The timing couldn’t be better, in the wake of last month’s Sheffield Beer Week and the Society of Independent Brewers’ annual BeerX festival, which also returned to Sheffield for a fourth time in March.
One of the new arrivals is Alex Barlow’s Sentinel Brewery, which held its first events as part of Beer Week.
“We must have been the first licensed building site in the country,” said Alex, referring to the fact that work was very much still in progress when the first customers dropped by.
A makeshift bar was installed at Sentinel’s headquarters, the former Geoff Hall carpet showroom on Shoreham Street, and ales brewed by different firms to Alex’s recipes were served - but the initial openings were a success.
“What we are is extremely uncommon anyway - but Sentinel is going to be unique in many respects,” he added.
The project will allow drinkers to see the process of beer being made, from grain to glass, while sampling ale straight from the tank, in what Alex describes as the ‘theatre of brewing at work’.
From Monday and Tuesday, visitors can even watch the installation of the brewhouse’s large stainless steel tanks, as they enjoy more early creations prepared away from the premises.
Alex certainly has the necessary knowledge - he’s a Master Brewer with more than 30 years’ experience, the principal of Sheffield University’s micro-brewing MSc course, and he runs the All Beer guide to educate people about beer. Courses offered by the Beer Academy - where Alex is director of training - will be held on site, and there is a plan to help students of both universities and Sheffield College to understand the brewing, hospitality and catering industries.
Eighteen staff will be taken on by the end of this year, and locally-sourced food will complement a range of six beers, from a 3.3% ABV Sheffield Bitter to a 6.5% IPA. Many dishes will incorporate malt, hops or yeast, and the kitchen should be up and running from April 25.
Sentinel has been a ‘long time coming’, he said.
“I’ve had the concept for 10 years, and the idea of running my own brewery for a long time before that. It’s taken time to find the right site and sort out the financing.”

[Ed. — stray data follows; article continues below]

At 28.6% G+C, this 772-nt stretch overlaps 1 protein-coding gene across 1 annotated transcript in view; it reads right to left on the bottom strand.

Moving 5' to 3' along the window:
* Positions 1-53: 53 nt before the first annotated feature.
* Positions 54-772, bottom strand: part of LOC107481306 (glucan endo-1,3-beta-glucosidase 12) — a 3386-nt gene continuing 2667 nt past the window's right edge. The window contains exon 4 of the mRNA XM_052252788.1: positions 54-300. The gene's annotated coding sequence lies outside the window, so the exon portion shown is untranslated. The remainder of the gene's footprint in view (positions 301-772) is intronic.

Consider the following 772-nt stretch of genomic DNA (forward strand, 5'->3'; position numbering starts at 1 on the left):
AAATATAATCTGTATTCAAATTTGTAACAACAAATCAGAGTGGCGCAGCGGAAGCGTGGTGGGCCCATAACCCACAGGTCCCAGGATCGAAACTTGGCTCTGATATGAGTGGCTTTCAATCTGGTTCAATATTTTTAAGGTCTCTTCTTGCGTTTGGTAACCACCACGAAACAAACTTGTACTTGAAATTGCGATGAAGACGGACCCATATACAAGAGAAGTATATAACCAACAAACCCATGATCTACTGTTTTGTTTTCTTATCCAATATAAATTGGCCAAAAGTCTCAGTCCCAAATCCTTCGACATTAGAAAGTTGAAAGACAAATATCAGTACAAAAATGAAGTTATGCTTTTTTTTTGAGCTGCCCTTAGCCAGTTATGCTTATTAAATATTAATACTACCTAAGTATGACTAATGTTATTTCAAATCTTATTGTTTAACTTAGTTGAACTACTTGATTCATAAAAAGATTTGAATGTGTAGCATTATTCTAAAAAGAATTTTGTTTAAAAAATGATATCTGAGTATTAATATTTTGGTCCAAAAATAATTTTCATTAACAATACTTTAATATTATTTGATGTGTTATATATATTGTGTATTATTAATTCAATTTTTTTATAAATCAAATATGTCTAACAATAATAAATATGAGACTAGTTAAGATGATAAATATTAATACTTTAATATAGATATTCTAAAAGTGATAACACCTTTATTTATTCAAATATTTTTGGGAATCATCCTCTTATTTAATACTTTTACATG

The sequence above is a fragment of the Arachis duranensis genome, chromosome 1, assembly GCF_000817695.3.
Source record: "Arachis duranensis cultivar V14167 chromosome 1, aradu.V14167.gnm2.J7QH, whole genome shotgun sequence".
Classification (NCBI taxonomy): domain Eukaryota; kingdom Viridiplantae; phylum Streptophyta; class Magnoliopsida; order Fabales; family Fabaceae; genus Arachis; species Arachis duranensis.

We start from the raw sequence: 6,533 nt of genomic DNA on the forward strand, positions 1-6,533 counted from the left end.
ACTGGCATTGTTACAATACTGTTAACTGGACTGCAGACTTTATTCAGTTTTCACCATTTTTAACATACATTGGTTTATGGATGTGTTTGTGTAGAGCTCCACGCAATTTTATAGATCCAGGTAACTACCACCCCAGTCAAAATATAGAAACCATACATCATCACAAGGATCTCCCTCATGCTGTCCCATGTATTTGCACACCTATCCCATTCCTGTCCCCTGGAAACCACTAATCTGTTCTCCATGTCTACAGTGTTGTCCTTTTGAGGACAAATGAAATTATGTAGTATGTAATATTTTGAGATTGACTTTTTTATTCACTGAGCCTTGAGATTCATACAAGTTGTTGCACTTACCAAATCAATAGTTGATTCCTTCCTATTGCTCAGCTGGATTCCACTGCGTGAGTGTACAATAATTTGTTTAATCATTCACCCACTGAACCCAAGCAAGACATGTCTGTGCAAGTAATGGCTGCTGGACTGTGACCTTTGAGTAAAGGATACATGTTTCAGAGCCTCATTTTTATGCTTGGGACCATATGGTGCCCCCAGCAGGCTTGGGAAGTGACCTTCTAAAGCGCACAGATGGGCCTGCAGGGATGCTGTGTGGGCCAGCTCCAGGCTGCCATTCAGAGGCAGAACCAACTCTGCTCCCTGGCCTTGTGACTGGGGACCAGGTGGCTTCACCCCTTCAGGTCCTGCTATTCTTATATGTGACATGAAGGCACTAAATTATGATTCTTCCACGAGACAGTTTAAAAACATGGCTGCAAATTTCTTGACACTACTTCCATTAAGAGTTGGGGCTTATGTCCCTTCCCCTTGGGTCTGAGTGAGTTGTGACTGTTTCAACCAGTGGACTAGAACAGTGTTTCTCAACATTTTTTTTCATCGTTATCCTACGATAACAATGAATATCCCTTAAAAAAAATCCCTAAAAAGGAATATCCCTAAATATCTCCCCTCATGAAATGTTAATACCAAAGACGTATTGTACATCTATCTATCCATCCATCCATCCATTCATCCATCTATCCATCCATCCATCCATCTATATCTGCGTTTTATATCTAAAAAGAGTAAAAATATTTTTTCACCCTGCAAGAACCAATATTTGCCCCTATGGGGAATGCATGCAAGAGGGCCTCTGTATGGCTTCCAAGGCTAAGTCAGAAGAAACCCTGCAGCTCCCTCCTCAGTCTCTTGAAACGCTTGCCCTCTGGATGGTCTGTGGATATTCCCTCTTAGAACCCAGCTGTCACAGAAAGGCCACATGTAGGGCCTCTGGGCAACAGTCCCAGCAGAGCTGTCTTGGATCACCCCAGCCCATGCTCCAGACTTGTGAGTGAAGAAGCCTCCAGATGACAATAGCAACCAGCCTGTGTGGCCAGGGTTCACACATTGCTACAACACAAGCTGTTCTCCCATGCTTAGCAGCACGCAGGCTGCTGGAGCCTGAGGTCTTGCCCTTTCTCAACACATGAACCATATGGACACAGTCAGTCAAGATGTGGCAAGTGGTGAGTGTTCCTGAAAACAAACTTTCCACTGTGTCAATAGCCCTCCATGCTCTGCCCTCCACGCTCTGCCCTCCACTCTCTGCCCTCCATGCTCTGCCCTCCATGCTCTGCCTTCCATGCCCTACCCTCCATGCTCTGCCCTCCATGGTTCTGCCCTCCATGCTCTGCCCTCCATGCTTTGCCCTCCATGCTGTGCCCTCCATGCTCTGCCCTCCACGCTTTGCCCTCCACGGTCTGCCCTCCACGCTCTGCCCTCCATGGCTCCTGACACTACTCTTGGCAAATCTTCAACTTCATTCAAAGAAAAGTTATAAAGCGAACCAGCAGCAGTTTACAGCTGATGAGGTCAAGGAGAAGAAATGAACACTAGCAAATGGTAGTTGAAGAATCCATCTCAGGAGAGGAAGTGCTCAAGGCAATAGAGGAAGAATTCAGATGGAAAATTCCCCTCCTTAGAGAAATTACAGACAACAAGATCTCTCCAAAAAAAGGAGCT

Alex said he has kept a keen eye on the resurgence of interest in locally-produced ale.
“Ale was always from a local brewery, historically. Then big breweries killed that and it was all about national brands - Caffrey’s, John Smith’s and Tetley’s. That was the death of brands like Stones, which was the Sheffield beer.
“But people saw there was still an opportunity for local beer.”
The late Dave Wickett, owner of the Fat Cat pub and Kelham Island Brewery, ‘kicked off’ a real ale comeback in Sheffield, he continued.
“Now more consumers are seeking it out. It’s great for the city. Outside Sheffield it gives people a real focus, they can come and experience the best Sheffield has got to offer.”
Meanwhile, over in Neepsend, father and son duo Mark and Matt Steer are making headway with their new brewery, Little Critters, part of the family’s Lancar business, which also includes two Sheffield pubs, The Fox and Duck, in Broomhill, and the Doctor’s Orders on Glossop Road.
Matt said creating a means of making beer for other venues, such as The Psalter, the Old House, and Bar One, rather than simply selling it through their own pubs, was the driving force behind setting up the brewery.
“This was always where it was going to go for us,” said Matt.
“My dad has been home brewing for a long time, ever since I was a kid, and we spent a couple of years experimenting by making our own spirits and beer. We got hooked on making beer and thought we could do it properly.”
The pair spent time searching for the right unit to house their 10 brewing barrels - finding somewhere with suitably ‘soft’ water was an important factor - and eventually chose a space on the Neepsend Industrial Estate.
A junior brewer at Thornbridge, Will Inman, will be joining them, and the hope is that Little Critters will be able to expand production in the coming years.
“We believe in the concept of the English pub,” said Matt.
“Local production is important to people. Why buy mass-produced beer that everyone can get anywhere else? It’s just a nicer way of doing business.”
Little Critters currently offers seven cask ales. From June seasonal brews will be available, such as crisp, pale ales for spring, and dark, coffee-like creations for winter.
‘Consistency and quality’ is key to good brewing, Matt believes.
“We understand the market very well. The Fox and Duck is the most popular student real ale pub in the city,” he added.
The question of whether the city can be regarded as the country’s capital of beer is a hotly-debated topic, which a forthcoming Sheffield University report aims to tackle.
Certainly the demand is there - this week Thornbridge, which has eight pubs in Sheffield, announced a £2 million plan to boost capacity with a new bottling machine 10 times larger than its existing one. Buoyed by recent growth, the firm is targeting an 80 per cent increase in turnover over the next three years.
Alex said: “In terms of the quality of the beer scene Sheffield is certainly up there. Our status as the capital of beer can be argued in many ways. But I wouldn’t like us to rest on our laurels. There’s a lot more we can do to make sure our beer scene goes from strength to strength.”